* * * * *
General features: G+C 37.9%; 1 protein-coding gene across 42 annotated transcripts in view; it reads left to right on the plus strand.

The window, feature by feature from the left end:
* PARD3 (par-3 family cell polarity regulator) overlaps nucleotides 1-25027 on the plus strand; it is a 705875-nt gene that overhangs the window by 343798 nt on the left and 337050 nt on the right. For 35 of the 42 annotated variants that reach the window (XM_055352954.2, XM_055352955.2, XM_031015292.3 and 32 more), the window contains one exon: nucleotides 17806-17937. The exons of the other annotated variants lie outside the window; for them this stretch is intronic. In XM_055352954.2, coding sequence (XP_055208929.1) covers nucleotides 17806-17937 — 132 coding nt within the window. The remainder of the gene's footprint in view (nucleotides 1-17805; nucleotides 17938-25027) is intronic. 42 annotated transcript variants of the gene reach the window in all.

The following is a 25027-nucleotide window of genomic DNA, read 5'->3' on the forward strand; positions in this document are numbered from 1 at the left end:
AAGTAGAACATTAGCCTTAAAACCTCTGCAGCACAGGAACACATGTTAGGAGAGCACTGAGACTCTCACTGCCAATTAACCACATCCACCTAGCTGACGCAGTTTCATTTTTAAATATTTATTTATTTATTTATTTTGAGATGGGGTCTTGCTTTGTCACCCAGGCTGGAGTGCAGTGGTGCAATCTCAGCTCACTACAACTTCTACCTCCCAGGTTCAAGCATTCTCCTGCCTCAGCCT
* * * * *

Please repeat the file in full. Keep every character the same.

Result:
General features: G+C 37.9%; 1 protein-coding gene across 42 annotated transcripts in view; it reads left to right on the plus strand.

The window, feature by feature from the left end:
* PARD3 (par-3 family cell polarity regulator) overlaps nucleotides 1-25027 on the plus strand; it is a 705875-nt gene that overhangs the window by 343798 nt on the left and 337050 nt on the right. For 35 of the 42 annotated variants that reach the window (XM_055352954.2, XM_055352955.2, XM_031015292.3 and 32 more), the window contains one exon: nucleotides 17806-17937. The exons of the other annotated variants lie outside the window; for them this stretch is intronic. In XM_055352954.2, coding sequence (XP_055208929.1) covers nucleotides 17806-17937 — 132 coding nt within the window. The remainder of the gene's footprint in view (nucleotides 1-17805; nucleotides 17938-25027) is intronic. 42 annotated transcript variants of the gene reach the window in all.

The following is a 25027-nucleotide window of genomic DNA, read 5'->3' on the forward strand; positions in this document are numbered from 1 at the left end:
AAGTAGAACATTAGCCTTAAAACCTCTGCAGCACAGGAACACATGTTAGGAGAGCACTGAGACTCTCACTGCCAATTAACCACATCCACCTAGCTGACGCAGTTTCATTTTTAAATATTTATTTATTTATTTATTTTGAGATGGGGTCTTGCTTTGTCACCCAGGCTGGAGTGCAGTGGTGCAATCTCAGCTCACTACAACTTCTACCTCCCAGGTTCAAGCATTCTCCTGCCTCAGCCT